Sunday, 18 November 2012

Total Solar Eclipse: 14 November 2012

Total Solar Eclipse on 14 November 2012

We live just outside the track for solar eclipse totality that occurred this past week. Neither of us had ever seen a total solar eclipse. We decided that we couldn't let the chance of a lifetime slip past. In the weeks leading up to the eclipse, we kept our eyes out for a possible viewing spot within the track of totality and also within reasonable driving distance from our home. We spotted a farmer's paddock on the other side of the Atherton Tablelands. There was a bit of room between the highway and the paddock suitable for parking and providing a clear view to the southeast. Totality for the location would occur around 6:40 a.m.

As the day of the eclipse grew nearer, a gloomy weatherman began predicting cloudy days and warned that our region might miss out on seeing the eclipse. Warnings in the media about traffic congestion and delays increased as massive numbers of visitors began arriving in the region. More people began to consider driving further inland where clear skies were more assured. But inland roads and facilities are very limited. 

We heard that one station owner got a phone call asking if he would be willing to accommodate some Japanese tourists who were arriving in Australia for the event and leaving the day after. The property owner liked the idea of earning some easy money and said, sure, how many? “3000.” Oh, said the property owner, well, I do have five tents....

We rose before dawn on the day of the eclipse. It was cloudy. We drove toward our selected spot as the day began to get light. We encountered light sprinkles of rain which increased by the time we reached the halfway point in our journey. Traffic also increased. We got delayed by roadworks. In spite of growing uncertainty, we pressed on.

Fortune favoured us. The clouds cleared by the time we reached the farmer's paddock where another four or five cars were already parked, including one belonging to a friend. People stood wearing special glasses as they gazed toward the sun.

We hadn't found any of the special glasses to buy at local stores. To protect our eyes, Jerry had prepared a pinhole projector for viewing the eclipse. He cut a hole in large piece of cardboard and taped aluminium foil across the hole. Using a needle, he punched a small, smooth hole in the aluminium foil. The image of the growing eclipse was projected and focused onto a sheet of white paper fastened to a clipboard leaning against the wheel of the car. Not exactly elegant, but it worked perfectly.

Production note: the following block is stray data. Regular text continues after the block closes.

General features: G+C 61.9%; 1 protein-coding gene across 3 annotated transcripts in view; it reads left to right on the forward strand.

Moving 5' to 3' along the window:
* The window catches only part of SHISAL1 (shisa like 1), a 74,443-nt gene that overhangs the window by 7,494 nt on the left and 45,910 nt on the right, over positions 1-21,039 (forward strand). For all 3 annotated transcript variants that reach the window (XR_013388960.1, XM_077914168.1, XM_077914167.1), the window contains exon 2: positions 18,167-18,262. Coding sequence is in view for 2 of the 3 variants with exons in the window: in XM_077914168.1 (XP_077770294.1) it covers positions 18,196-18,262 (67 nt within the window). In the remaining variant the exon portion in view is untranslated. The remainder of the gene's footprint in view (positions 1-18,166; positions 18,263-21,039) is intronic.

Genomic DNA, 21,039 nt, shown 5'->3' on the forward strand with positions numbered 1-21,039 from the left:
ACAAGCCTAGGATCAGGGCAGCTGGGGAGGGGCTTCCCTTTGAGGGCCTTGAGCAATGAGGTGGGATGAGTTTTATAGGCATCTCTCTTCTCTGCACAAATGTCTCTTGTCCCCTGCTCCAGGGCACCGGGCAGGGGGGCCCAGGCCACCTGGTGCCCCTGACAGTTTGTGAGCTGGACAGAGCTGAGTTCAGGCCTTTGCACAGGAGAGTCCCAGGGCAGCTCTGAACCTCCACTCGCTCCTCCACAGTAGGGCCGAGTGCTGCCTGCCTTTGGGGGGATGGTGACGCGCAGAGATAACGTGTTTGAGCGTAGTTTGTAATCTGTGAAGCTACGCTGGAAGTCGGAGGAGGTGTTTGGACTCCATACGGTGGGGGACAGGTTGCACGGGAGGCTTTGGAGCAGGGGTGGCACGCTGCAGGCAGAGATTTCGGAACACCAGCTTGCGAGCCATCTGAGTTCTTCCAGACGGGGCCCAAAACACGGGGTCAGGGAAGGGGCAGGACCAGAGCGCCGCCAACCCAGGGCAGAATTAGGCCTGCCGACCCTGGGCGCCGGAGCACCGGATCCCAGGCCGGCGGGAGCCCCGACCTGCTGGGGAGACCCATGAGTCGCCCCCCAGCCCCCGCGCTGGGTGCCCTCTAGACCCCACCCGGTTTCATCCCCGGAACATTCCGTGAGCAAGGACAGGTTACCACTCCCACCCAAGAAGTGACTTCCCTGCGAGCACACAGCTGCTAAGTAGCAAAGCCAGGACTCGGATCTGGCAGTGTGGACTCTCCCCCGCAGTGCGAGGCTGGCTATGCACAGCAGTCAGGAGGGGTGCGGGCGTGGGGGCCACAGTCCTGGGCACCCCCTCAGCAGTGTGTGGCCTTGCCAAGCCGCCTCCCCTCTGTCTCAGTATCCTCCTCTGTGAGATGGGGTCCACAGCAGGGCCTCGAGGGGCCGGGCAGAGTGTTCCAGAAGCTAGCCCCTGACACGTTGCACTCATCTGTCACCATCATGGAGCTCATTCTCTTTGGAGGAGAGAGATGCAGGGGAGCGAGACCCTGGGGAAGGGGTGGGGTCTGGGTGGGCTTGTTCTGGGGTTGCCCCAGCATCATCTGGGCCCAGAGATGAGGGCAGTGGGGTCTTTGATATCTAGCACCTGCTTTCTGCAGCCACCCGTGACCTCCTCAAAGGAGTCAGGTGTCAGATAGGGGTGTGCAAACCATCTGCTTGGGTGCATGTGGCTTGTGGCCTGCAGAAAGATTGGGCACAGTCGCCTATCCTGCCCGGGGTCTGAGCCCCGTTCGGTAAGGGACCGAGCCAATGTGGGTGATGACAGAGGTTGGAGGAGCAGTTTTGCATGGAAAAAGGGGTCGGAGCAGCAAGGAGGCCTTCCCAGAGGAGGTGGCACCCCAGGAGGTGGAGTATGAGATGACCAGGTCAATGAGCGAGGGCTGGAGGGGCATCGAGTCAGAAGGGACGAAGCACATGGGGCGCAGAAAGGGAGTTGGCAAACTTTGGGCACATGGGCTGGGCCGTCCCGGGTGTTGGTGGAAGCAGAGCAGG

He was arranging the set-up when another car pulled in beside us and a young woman's three sons hopped out as she tended to extracting an infant. They didn't have special eclipse glasses either. The boys clustered about Jerry as he pointed out the projected eclipse image and explained the set-up. Science in action. The five year old grew excited and said he had a piece of white paper and a clipboard in the car. He ran to get it. When he returned, Jerry solemnly put the boy's paper and clipboard in position in front of ours. The boys crouched beside the clipboard and watched the image of the slowly changing eclipse. Ownership does give learning an edge.

As soon as the eclipse was total, we all turned around and looked at the eclipsed sun. Words fail. I felt completely gob-smacked. I felt joyous, like I was witnessing a birth. What a privilege to witness such an event.

The twin grandsons, now two years old and living on the coast, likewise got a terrific view of the totality. When it ended, they demanded, “More!”

From the mouths of babes....

Post by M in JaM
Photo by J in JaM

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